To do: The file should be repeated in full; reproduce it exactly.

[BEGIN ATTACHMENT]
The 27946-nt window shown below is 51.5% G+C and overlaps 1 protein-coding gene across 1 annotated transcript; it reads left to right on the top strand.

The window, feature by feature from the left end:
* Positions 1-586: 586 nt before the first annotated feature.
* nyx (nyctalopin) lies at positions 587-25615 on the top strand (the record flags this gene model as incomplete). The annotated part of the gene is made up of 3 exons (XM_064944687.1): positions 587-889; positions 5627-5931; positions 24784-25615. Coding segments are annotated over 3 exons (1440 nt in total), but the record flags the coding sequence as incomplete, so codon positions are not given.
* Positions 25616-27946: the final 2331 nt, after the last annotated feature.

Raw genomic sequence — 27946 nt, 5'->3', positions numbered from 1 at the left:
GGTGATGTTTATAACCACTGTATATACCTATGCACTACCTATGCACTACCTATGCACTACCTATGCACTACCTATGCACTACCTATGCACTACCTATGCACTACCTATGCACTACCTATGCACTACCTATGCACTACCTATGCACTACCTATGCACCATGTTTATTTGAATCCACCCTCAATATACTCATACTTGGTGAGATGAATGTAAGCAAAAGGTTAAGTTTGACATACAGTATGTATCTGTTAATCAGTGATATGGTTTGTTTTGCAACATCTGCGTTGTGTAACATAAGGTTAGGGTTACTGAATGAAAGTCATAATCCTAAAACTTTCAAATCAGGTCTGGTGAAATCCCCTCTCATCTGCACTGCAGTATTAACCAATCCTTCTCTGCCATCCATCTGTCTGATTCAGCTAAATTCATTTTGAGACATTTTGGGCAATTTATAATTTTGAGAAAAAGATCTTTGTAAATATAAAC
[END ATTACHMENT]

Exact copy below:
The 27946-nt window shown below is 51.5% G+C and overlaps 1 protein-coding gene across 1 annotated transcript; it reads left to right on the top strand.

The window, feature by feature from the left end:
* Positions 1-586: 586 nt before the first annotated feature.
* nyx (nyctalopin) lies at positions 587-25615 on the top strand (the record flags this gene model as incomplete). The annotated part of the gene is made up of 3 exons (XM_064944687.1): positions 587-889; positions 5627-5931; positions 24784-25615. Coding segments are annotated over 3 exons (1440 nt in total), but the record flags the coding sequence as incomplete, so codon positions are not given.
* Positions 25616-27946: the final 2331 nt, after the last annotated feature.

Raw genomic sequence — 27946 nt, 5'->3', positions numbered from 1 at the left:
GGTGATGTTTATAACCACTGTATATACCTATGCACTACCTATGCACTACCTATGCACTACCTATGCACTACCTATGCACTACCTATGCACTACCTATGCACTACCTATGCACTACCTATGCACTACCTATGCACTACCTATGCACTACCTATGCACCATGTTTATTTGAATCCACCCTCAATATACTCATACTTGGTGAGATGAATGTAAGCAAAAGGTTAAGTTTGACATACAGTATGTATCTGTTAATCAGTGATATGGTTTGTTTTGCAACATCTGCGTTGTGTAACATAAGGTTAGGGTTACTGAATGAAAGTCATAATCCTAAAACTTTCAAATCAGGTCTGGTGAAATCCCCTCTCATCTGCACTGCAGTATTAACCAATCCTTCTCTGCCATCCATCTGTCTGATTCAGCTAAATTCATTTTGAGACATTTTGGGCAATTTATAATTTTGAGAAAAAGATCTTTGTAAATATAAAC